DUBLIN (Reuters) - Ireland’s parliament is to consider changes to the country’s restrictive abortion laws after a panel of citizens voted overwhelmingly on Saturday to recommend reform.
Prime Minister Enda Kenny last year called together 99 members of the public, randomly selected, to advise government on the politically divisive issue.
The panel on Saturday voted by a margin of 6 to 1 that the eighth amendment of the constitution, which enshrines an equal right to life of the mother and her unborn child, should be changed.
A series of votes on Saturday and Sunday were to make further recommendations.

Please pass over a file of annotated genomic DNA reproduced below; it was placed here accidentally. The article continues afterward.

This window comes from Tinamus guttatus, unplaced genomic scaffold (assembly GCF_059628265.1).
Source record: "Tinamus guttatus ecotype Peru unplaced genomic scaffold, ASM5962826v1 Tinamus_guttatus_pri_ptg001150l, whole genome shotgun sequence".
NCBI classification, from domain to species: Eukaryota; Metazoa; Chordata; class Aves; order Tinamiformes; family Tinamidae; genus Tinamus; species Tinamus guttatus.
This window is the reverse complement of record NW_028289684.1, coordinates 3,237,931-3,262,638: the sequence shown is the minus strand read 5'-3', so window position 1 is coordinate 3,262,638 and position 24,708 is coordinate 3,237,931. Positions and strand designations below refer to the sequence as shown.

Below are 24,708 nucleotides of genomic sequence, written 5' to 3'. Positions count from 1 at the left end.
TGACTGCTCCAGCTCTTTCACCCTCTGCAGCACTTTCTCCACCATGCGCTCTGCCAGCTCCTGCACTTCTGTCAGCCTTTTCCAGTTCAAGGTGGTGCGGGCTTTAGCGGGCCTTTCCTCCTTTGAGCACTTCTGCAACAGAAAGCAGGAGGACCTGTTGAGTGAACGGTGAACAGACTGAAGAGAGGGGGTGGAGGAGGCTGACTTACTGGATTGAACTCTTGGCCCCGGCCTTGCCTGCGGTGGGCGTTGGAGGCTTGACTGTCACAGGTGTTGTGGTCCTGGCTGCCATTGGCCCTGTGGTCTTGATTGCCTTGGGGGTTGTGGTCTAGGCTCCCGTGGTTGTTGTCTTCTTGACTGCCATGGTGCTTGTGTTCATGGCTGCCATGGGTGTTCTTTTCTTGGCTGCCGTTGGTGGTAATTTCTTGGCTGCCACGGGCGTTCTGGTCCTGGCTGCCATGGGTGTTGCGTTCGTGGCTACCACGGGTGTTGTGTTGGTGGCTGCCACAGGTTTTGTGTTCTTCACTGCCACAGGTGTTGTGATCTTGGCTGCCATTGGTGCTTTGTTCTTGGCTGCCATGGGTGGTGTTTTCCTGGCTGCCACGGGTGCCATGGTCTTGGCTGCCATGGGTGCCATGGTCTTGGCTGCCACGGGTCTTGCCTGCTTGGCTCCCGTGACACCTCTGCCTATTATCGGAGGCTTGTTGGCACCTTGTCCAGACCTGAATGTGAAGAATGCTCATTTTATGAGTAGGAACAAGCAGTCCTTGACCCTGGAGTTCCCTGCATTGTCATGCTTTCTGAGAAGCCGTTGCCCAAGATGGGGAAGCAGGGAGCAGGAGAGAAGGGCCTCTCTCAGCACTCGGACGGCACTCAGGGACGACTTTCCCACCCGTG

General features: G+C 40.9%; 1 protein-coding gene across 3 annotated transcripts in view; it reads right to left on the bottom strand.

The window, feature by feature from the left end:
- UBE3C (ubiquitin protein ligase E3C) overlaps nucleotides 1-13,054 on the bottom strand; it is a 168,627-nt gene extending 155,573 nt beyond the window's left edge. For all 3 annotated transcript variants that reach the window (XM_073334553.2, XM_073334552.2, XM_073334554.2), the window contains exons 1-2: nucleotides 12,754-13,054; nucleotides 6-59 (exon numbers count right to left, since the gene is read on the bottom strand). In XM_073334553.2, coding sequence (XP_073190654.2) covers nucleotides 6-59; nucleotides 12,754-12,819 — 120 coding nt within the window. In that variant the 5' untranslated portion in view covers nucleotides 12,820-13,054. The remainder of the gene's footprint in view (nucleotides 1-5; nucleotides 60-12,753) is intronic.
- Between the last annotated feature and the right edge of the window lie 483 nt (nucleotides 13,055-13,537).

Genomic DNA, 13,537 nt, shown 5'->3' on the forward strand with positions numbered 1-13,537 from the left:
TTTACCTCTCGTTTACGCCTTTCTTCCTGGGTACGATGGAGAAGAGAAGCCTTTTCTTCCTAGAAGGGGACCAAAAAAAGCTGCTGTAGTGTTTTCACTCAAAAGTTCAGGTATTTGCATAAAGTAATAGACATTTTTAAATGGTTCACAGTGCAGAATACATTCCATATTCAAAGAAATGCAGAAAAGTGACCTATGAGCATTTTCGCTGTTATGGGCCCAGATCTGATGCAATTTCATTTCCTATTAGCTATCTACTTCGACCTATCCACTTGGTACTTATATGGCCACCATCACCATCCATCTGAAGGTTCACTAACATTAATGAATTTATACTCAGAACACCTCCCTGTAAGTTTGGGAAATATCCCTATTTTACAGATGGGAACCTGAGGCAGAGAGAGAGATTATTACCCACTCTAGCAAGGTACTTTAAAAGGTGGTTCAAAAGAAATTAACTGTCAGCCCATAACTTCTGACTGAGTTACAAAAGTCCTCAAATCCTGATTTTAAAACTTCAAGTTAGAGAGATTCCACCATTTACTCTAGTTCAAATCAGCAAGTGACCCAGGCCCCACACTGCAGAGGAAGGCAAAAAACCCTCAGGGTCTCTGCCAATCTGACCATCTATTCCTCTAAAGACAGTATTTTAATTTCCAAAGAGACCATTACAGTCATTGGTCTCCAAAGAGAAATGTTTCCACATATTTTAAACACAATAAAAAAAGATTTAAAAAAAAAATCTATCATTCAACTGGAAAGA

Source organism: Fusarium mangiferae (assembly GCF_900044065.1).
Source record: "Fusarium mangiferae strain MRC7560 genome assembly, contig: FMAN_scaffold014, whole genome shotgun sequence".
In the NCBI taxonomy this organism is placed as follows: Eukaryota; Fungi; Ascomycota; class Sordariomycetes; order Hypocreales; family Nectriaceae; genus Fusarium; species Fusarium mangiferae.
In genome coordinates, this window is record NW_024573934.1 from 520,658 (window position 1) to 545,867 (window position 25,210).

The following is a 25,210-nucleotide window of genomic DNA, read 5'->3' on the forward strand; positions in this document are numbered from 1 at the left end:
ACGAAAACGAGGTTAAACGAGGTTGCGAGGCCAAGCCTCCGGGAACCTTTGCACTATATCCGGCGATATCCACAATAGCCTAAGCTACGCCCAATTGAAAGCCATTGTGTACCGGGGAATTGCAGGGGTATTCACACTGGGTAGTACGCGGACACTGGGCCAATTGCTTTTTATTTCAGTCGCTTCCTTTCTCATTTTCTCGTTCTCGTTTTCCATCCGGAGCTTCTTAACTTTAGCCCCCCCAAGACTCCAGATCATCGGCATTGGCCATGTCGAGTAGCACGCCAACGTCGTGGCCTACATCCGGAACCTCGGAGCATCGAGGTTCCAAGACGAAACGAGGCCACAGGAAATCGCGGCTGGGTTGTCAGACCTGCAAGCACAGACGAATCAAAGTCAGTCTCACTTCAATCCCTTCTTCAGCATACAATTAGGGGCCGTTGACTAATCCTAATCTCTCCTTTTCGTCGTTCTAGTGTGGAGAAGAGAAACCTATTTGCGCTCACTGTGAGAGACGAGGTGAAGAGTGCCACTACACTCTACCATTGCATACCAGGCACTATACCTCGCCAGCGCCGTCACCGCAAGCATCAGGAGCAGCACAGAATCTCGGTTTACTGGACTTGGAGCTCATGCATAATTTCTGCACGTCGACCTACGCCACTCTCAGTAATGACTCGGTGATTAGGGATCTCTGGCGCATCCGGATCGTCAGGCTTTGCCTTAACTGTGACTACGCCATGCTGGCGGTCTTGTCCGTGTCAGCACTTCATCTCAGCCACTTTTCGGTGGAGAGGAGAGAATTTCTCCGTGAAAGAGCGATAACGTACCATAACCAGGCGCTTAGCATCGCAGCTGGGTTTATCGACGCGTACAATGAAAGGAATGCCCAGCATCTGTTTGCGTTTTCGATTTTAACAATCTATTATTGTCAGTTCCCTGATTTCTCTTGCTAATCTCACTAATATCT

The assembly is due to produce a report by the end of June and the government has promised to set up a parliamentary committee with six months to respond, potentially paving the way for a referendum in 2018 on changing the eighth amendment.
A complete ban on abortion in the Catholic country was relaxed only in 2013, to allow a termination if a mother’s life is in danger. Anti-abortion supporters want no further changes to the law.
A protest movement calling for more relaxation of the law has held big demonstrations in recent months and opinion polls show a large majority of voters want some change. Thousands of Irish women travel abroad, mostly to England, for abortions each year.
Reporting by Conor Humphries; editing by Andrew Roche